Monday, November 8, 2010

Mousie Mousie

For the past few mornings I've woken up in the mornings with a major crick in my neck. The crick has led to headaches...and to fond memories and wishes.  You see, the answer to my neck issues lies in my upstairs closet:  Mousie!

When I was six years old, my grandma and grandpa gave each of their younger grandchildren a large teddy.  My sister and most of my cousins received the gift of a large, stuffed, flowered turtle.  But, perhaps because I was the grandchild that my Omi called the black sheep for as long as she lived, for me she chose something different:  a two-foot long, cylindrical creature that resembled a Christmas-green-and-red-striped worm/snake....with a tail.  I'm not sure what it symbolized for my Omi, but from the moment I saw that indescribable creature with the long tail, I loved him...perhaps because he was different than what the rest of my siblings/cousins received, perhaps because my Omi somehow knew what I'd love, and perhaps because she just always recognized something unique in me and chose to give me something a little different.  Whatever the reason, I loved that perfect neck roll that I named Mousie, and I slept with him every single night - whether at home in my bed, on a sleepover at someone else's house, on family vacations in a motel or trailer, or at summer camp.  When high school ended and I went to college in Vancouver for a couple of years, Mousie went with me; years later, when I moved to London to pursue more university education, Mousie went there, too.

It's a little embarrassing to admit that one of my worries about getting married and spending every night with someone in my bed was knowing that Mousie would have to go.  Thus, shortly before we got married, and just before I headed back to the city of my birth, where we would get married, I held a private little ceremony in which I said good-bye to my night-time neck roll and friend of twenty-two years:  Mousie went into the closet.  I also, before flying, gave Geoff a key to my apartment, which would be ours shortly after we got back from our honeymoon; after I flew out, he planned to move his clothes and personal possessions in.

A couple of days before the wedding, Geoff flew in for the big day.  The evening he arrived, he said that he had a surprise for me.  While moving his clothes into our soon-to-be-shared closet, he had discovered Mousie tucked away in the closet.  He thought that I'd forgotten him and so, with great flourish, he produced Mousie out of his suitcase!  Imagine my shock.  Imagine also my dismay, given that I thought I'd said my final farewells.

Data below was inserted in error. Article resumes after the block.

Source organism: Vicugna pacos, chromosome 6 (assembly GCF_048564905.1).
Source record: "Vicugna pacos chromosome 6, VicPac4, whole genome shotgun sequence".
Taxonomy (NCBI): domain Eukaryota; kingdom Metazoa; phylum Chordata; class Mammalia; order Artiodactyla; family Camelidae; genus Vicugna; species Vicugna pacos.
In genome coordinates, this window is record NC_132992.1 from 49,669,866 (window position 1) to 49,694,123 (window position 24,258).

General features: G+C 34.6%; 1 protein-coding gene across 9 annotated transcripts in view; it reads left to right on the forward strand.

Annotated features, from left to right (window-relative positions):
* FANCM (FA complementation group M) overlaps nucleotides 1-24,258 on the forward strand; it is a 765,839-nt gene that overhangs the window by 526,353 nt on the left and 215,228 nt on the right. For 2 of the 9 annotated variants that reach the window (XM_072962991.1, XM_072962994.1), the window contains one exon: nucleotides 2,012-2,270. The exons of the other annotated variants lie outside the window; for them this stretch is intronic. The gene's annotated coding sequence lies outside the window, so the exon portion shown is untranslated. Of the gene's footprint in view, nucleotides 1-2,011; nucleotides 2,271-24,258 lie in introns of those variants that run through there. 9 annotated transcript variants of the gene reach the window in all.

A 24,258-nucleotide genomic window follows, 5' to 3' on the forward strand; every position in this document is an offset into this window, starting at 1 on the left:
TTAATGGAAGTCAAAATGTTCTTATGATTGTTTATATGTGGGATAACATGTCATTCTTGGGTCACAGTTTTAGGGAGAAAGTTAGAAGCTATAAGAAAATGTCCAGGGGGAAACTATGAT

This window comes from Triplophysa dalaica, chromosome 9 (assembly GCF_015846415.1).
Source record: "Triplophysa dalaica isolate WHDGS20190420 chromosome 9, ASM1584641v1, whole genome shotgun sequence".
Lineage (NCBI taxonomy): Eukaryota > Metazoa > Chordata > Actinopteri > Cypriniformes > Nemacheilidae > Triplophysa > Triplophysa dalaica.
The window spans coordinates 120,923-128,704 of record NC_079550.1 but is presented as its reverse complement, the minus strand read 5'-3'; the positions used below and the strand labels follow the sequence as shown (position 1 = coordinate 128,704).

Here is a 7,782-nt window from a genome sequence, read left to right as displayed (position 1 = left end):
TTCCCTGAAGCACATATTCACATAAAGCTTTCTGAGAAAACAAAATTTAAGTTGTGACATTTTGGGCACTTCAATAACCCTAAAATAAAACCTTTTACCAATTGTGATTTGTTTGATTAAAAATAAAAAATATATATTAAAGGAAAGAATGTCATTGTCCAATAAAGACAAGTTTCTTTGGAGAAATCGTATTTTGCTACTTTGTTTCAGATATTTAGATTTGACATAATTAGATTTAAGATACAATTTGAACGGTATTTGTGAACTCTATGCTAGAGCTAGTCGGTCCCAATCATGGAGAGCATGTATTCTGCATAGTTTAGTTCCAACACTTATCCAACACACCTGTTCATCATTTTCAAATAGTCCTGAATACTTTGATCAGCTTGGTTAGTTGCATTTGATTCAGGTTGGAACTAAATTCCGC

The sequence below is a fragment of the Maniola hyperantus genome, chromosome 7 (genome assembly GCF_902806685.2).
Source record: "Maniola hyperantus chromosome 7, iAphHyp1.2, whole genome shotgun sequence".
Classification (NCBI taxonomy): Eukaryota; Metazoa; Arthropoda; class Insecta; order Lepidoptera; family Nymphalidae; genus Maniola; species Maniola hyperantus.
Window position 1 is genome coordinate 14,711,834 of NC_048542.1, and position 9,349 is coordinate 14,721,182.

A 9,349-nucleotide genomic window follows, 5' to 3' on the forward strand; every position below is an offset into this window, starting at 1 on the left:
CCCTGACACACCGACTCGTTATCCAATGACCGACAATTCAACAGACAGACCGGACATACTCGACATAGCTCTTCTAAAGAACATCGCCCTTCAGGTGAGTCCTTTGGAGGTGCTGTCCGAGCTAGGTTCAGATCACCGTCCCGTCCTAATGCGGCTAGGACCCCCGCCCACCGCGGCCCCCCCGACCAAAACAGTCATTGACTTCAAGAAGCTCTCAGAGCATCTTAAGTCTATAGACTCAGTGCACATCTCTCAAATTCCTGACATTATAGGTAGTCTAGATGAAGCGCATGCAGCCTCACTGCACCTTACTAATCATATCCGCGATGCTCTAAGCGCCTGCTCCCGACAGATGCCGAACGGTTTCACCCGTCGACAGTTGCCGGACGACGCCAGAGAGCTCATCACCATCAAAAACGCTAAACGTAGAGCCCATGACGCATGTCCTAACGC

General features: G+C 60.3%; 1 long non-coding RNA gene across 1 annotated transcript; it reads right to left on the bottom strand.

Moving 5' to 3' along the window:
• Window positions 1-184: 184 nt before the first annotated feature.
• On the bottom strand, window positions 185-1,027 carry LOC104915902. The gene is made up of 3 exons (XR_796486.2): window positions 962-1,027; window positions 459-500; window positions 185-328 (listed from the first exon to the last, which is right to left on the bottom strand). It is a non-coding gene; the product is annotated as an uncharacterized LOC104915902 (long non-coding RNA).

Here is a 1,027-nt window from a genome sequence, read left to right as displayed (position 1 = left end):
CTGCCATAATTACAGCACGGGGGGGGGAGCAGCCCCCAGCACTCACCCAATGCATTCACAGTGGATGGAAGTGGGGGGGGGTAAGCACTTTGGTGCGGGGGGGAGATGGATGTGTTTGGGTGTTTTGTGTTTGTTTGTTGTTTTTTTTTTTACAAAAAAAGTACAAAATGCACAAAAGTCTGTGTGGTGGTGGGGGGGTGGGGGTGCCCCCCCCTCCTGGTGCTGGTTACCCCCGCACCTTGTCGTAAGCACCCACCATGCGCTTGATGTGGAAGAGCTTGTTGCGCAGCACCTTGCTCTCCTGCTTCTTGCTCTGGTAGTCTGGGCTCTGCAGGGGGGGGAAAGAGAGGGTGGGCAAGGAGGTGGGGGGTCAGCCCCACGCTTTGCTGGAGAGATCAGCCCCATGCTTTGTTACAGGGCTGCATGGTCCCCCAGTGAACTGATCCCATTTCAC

I like to blame on Geoff the fact that, for the following fifteen years, I continued to sleep with Mousie under my neck.  He continued to be the perfect bedroll.  Over the years, he was washed, restuffed, patched up, and protected from the little fingers of that beloved son of mine.  But finally, less than a year ago, when I noticed poor Mousie looking fragile and threadbare and a little aged, I made a was, once again, time.  Time to say good-bye to that creature who'd absorbed my laughter, screams, tears, kisses and secrets.  Time to send him into a happy retirement in my closet, where he and I no longer had to worry about how much longer he'd last.

I'm almost a year now without my friend of thirty-eight years.  And to be honest, I miss him still - the way he tucked up just so under my neck and chin, the way he supported my head.  These days, as I toss and turn in my bed, and try in vain to cram a pillow just so into that hollow under my head, I often think of that odd little creature and the grandma who gave him to me.  As I rub my sore neck for the third or fourth day in a row, and contemplate booking an appointment for my first ever massage to ease the crick, I long for that creature of indeterminate origins.  But alas, given his precarious and worn condition, I simply cannot risk becoming accustomed to his perfection again.  I am therefore now on the hunt for a substitute.

Someone asked me not that long ago the age-old question:  if your house was on fire and you had only  minutes to get out, what three things would you grab?  My answer to that question, assuming that my family was safe, was immediately this:  our photos; my computer; and Mousie.  Everything else?  Replaceable.


  1. Ooooh. Changstein bought me one of those pillows that has a big roll on one end. I get migraines without it. Bought a travel size one. Wouldn't leave home without it.

  2. When I got my first and to date only, massage, the massage therapist who had 17 years experience, he told me that the single most important thing a person could do to improve their alignment is to take a towel, roll it up, and tape it up and sleep with it under your neck. a cheap option you could try.

  3. Oooh, I can't sleep without a neck pillow either. I love the Dream Designs pillows stuffed with buckwheat hulls. They are awesome and are made in Vancouver! I use the neck pillow, but the peanut pillow also looks comfy:

  4. HI Ruth,

    Ah the things we need to sleep !
    I must be honest there is no chance of me sleeping with out an old flannel blanket that goes every where with me. ( even in carry on luggage as I learnt the hard way your luggage can sometimes arrive days after you do )

    I had a fire in my apartment when I was 20 and I ran with the cat in the carrier and my blanket and all the rest stayed behind , So I lived that moment where I stopped and had to ask myself what to take and the choice was so easy.

    Ok so now it is time for the blanket to make it's long awaited trip to Ethiopia.

    Thanks for making me smile with this post
    Take care

    ps love that Geoff packed him along for your big move , wow that is one impressive husband,